Only two bombers from the entire Strike Force, both from the 306th Group, were lost en route to the target.

Except for “Ritzy Blitz” of the 324th high squadron of the Composite Group, the 91st bombers dropped all their bombs on the target. Three bombs hung up when the bombardier of “Ritzy Blitz,” 2nd Lt. R.W. Stephenson, toggled over the target. He eventually was able to salvo the three remaining bombs, causing them to fall on Ochtelbur at 1329 hours on the return leg of the mission.

Flak over the target was intense, the most concentrated barrage the group had encountered on any mission up to that time. The crews had been briefed that morning that there were an estimated 496 antiaircraft batteries around Bremen. This appeared to be an accurate assessment. The guns put up a solid box of exploding 88mm and 105mm shells. The resulting flak formed a massive black cloud of steel shards over the target.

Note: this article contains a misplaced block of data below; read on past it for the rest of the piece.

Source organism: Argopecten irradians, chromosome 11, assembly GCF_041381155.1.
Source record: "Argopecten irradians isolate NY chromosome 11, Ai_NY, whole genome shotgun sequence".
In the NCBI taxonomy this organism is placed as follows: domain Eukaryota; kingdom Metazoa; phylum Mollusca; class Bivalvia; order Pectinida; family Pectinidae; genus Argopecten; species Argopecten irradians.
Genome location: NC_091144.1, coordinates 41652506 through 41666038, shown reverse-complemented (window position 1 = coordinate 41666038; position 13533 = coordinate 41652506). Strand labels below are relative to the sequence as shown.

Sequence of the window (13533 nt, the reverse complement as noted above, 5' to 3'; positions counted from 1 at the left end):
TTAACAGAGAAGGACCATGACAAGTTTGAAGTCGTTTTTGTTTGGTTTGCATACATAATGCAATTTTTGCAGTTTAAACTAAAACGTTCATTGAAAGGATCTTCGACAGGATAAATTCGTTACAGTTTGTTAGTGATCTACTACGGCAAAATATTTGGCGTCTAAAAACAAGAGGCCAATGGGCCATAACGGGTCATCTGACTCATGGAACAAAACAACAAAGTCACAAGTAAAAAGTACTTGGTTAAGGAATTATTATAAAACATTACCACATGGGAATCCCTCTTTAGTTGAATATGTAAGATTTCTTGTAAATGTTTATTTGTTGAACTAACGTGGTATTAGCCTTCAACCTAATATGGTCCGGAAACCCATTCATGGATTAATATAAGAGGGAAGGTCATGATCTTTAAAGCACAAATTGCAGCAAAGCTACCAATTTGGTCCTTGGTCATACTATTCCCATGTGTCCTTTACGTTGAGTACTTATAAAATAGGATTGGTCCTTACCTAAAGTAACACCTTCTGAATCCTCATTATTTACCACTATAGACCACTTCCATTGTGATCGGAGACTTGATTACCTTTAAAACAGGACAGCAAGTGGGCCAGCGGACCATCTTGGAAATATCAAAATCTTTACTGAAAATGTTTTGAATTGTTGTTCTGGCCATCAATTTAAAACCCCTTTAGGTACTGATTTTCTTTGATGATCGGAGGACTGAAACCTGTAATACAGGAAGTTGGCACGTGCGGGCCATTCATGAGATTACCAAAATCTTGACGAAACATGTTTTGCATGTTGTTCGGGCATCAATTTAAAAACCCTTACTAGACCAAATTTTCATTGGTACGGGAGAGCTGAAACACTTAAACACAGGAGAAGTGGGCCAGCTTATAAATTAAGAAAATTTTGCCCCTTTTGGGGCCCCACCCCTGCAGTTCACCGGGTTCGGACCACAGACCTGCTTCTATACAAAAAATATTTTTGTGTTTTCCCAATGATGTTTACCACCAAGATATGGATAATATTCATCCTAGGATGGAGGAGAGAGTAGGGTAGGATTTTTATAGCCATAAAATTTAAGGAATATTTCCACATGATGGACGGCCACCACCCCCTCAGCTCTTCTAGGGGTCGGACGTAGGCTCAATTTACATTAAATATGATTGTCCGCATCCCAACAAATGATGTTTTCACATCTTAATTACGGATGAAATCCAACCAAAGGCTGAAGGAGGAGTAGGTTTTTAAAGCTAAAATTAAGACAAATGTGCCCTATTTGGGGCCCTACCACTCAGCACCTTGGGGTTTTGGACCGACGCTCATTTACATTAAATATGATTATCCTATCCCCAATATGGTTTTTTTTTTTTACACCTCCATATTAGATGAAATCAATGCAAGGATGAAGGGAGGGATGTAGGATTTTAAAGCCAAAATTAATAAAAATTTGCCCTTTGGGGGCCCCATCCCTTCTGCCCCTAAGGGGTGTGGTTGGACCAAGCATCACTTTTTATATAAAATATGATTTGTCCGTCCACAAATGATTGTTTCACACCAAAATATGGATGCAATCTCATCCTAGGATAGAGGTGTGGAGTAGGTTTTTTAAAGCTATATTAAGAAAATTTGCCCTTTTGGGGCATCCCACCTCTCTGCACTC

A Nightmarish Trip Home

The trip home proved to be a nightmare for the 401st Squadron. After bombs away, the prescribed route out of Germany started with a 90 degree right turn off the target, heading south into a sweeping right turn just north of Vilsen, angling back over Wildeshausen, and then to Ahlhorn. From there, the bomber stream made a straight-line run out of Germany, passing east of Emden, west of Aurich and to the North Sea over the west end of Juist, one of the Frisian Islands.

The enemy aircraft did not break off their attacks on the 91st until the group had left the enemy coast and was about 40 miles out over the North Sea. At this time, the strike force was picked up by a formation of 12 British Supermarine Spitfire fighters which escorted the bombers back to England. Only two 401st bombers, both from the Composite Group, were still in the air when the strike force was met by the protecting British fighters.